CD Review of Sunrise in the Land of Milk and Honey by Cracker
Cracker: Sunrise in the Land of Milk and Honey
Recommended if you like
The Clash, Patti Smith Group, X
429 Records
Sunrise in the
Land of Milk and Honey

Reviewed by Lee Zimmerman

lthough they always appeared somewhat askew, Cracker managed to mix a roots rock sensibility with the irreverence and insurgency that helped fuel punk and new wave. Longtime stalwart, singer and guitarist David Lowery took his apprenticeship early on via the deliberately off-kilter combo, Camper Van Beethoven (who could forget their immortal anthem "Take the Skinheads Bowling?"), but it wasn’t until he joined forces with guitarist Johnny Hickman and bassist Davey Faragher that he managed to etch Cracker’s own indelible imprint.

From the early ‘90s on, Cracker carved out an enviable reputation that grew ever stronger through a series of highly acclaimed offerings – their self titled debut in 1992, its follow-up Kerosene Hat and then Golden Age four years later. Fortunately, various shifts in personnel did little to deter their progress, and the albums they’ve offered in the new millennium – Gentleman’s Blues, Forever, Countrysides and Greenland in particular – have helped to further affirm their alt-rock credo.

Still, it’s been some time since Cracker made their presence felt, and in the four years since their last studio set, they’ve almost seemed to slip from view. So it’s with some relief that the band has been able to shore up their stance and come back with what may well be their toughest, most tenacious effort yet. While its title might offer a glimmer of wide-eyed optimism, Sunrise in the Land of Milk and Honey is driven by an undercurrent of agitation and uncertainty that snarls and bristles at practically every turn. The songs are dominated by rousing, rambunctious melodies, from the opening barrage and battle cry of "Yalla Yalla (Let’s Go)," to the brash spark and surge of "Show Me How This Thing Works," "We All Share a Light," "Time Machine" and the raging title track. And while its fiery temperament twists these tunes into anthems of disillusionment and despair, they’re braced with a relentless resolve that remains undeterred. "Buy a little cabin in the Adirondacks / Baby they’ll never find us," Lowery wails on the brooding "Turn On, Tune In, Drop Out With Me," a song plagued by pessimism but still just as beautiful.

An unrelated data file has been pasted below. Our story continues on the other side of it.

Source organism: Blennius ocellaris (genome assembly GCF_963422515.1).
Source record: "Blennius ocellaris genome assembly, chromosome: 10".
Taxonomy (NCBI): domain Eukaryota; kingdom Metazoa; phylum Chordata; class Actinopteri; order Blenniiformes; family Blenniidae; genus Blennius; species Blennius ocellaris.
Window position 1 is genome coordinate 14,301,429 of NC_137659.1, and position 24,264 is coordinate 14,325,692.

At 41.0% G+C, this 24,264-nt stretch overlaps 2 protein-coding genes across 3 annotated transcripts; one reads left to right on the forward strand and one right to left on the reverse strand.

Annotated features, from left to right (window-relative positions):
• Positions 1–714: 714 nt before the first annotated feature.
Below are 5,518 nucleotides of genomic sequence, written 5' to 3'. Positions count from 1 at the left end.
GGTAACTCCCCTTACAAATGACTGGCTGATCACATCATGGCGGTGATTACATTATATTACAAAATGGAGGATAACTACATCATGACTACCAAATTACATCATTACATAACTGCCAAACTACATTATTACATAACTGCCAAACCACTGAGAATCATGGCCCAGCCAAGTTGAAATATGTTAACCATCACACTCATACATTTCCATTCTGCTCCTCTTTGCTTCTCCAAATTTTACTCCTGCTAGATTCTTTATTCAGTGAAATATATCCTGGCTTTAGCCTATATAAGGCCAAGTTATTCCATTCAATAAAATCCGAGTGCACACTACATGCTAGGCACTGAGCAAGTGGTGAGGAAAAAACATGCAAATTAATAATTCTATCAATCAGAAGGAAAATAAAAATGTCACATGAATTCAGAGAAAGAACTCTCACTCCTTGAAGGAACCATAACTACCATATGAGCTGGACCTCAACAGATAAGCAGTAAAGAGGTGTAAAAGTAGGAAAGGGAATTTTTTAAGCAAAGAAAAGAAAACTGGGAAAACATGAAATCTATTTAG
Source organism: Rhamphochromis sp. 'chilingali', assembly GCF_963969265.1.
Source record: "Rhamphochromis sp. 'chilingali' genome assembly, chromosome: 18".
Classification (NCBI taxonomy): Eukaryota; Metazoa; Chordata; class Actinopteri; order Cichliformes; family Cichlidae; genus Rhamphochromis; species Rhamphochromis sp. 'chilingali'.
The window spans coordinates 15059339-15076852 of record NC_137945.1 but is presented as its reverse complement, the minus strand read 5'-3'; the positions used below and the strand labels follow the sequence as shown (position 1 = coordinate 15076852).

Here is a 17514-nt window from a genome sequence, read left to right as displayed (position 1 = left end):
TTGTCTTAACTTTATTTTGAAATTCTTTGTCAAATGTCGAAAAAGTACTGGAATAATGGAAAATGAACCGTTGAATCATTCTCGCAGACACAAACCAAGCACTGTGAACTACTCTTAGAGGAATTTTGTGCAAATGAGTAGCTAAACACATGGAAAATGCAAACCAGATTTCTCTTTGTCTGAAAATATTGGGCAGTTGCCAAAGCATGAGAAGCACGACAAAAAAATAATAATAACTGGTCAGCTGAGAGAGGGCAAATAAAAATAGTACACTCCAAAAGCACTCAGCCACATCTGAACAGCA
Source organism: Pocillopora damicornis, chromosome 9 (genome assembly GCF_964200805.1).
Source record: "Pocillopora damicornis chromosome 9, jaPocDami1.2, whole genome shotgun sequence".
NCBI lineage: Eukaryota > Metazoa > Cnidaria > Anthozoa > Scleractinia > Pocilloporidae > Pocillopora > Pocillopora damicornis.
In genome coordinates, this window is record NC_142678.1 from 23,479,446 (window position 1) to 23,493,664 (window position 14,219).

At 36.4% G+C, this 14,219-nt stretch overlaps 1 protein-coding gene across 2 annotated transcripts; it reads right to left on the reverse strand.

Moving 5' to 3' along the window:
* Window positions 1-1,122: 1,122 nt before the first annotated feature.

In fact, it’s to Lowery and company’s credit that even in the midst of such unhinged ferocity, they manage to find such an unlikely mix of sentiment and cynicism. Take, for example, this sprawling couplet found in "Friends":

"Now when you’re on a date and you finally bring that girl home,
Put on some Captain Beefheart on the stereo and you disconnect the phone.
I’ll show up drunk and raving, and then I’ll pass out on the spot
‘Cause that’s the kind of friend that you’ve got."

That’s a questionable proposition, but it shows the band’s knack for stirring their hubris with humor. Here’s ample proof that Cracker’s still as salty as ever.

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